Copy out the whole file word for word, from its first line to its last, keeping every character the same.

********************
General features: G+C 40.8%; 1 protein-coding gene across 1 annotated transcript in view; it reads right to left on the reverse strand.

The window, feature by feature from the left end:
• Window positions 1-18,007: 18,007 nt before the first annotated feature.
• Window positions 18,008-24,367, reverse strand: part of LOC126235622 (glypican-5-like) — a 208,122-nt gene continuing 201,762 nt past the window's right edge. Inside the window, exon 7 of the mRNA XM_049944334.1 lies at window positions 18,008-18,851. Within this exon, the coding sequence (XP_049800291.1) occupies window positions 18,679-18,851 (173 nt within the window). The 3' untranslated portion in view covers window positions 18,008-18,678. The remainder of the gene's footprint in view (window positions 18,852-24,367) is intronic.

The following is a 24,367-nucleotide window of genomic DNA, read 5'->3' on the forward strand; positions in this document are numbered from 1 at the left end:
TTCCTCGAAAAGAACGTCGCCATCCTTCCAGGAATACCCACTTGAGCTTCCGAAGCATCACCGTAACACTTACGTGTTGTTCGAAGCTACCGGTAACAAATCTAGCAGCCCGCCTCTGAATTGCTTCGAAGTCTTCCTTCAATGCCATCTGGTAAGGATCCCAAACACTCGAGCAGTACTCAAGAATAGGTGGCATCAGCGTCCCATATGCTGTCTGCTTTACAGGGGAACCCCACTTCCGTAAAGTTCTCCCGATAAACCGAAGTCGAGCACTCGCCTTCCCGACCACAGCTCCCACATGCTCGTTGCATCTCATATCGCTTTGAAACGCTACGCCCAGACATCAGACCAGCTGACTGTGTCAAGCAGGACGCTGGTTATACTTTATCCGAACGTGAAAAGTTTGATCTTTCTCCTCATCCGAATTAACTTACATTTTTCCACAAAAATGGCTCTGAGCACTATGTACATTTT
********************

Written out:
General features: G+C 40.8%; 1 protein-coding gene across 1 annotated transcript in view; it reads right to left on the reverse strand.

The window, feature by feature from the left end:
• Window positions 1-18,007: 18,007 nt before the first annotated feature.
• Window positions 18,008-24,367, reverse strand: part of LOC126235622 (glypican-5-like) — a 208,122-nt gene continuing 201,762 nt past the window's right edge. Inside the window, exon 7 of the mRNA XM_049944334.1 lies at window positions 18,008-18,851. Within this exon, the coding sequence (XP_049800291.1) occupies window positions 18,679-18,851 (173 nt within the window). The 3' untranslated portion in view covers window positions 18,008-18,678. The remainder of the gene's footprint in view (window positions 18,852-24,367) is intronic.

The following is a 24,367-nucleotide window of genomic DNA, read 5'->3' on the forward strand; positions in this document are numbered from 1 at the left end:
TTCCTCGAAAAGAACGTCGCCATCCTTCCAGGAATACCCACTTGAGCTTCCGAAGCATCACCGTAACACTTACGTGTTGTTCGAAGCTACCGGTAACAAATCTAGCAGCCCGCCTCTGAATTGCTTCGAAGTCTTCCTTCAATGCCATCTGGTAAGGATCCCAAACACTCGAGCAGTACTCAAGAATAGGTGGCATCAGCGTCCCATATGCTGTCTGCTTTACAGGGGAACCCCACTTCCGTAAAGTTCTCCCGATAAACCGAAGTCGAGCACTCGCCTTCCCGACCACAGCTCCCACATGCTCGTTGCATCTCATATCGCTTTGAAACGCTACGCCCAGACATCAGACCAGCTGACTGTGTCAAGCAGGACGCTGGTTATACTTTATCCGAACGTGAAAAGTTTGATCTTTCTCCTCATCCGAATTAACTTACATTTTTCCACAAAAATGGCTCTGAGCACTATGTACATTTT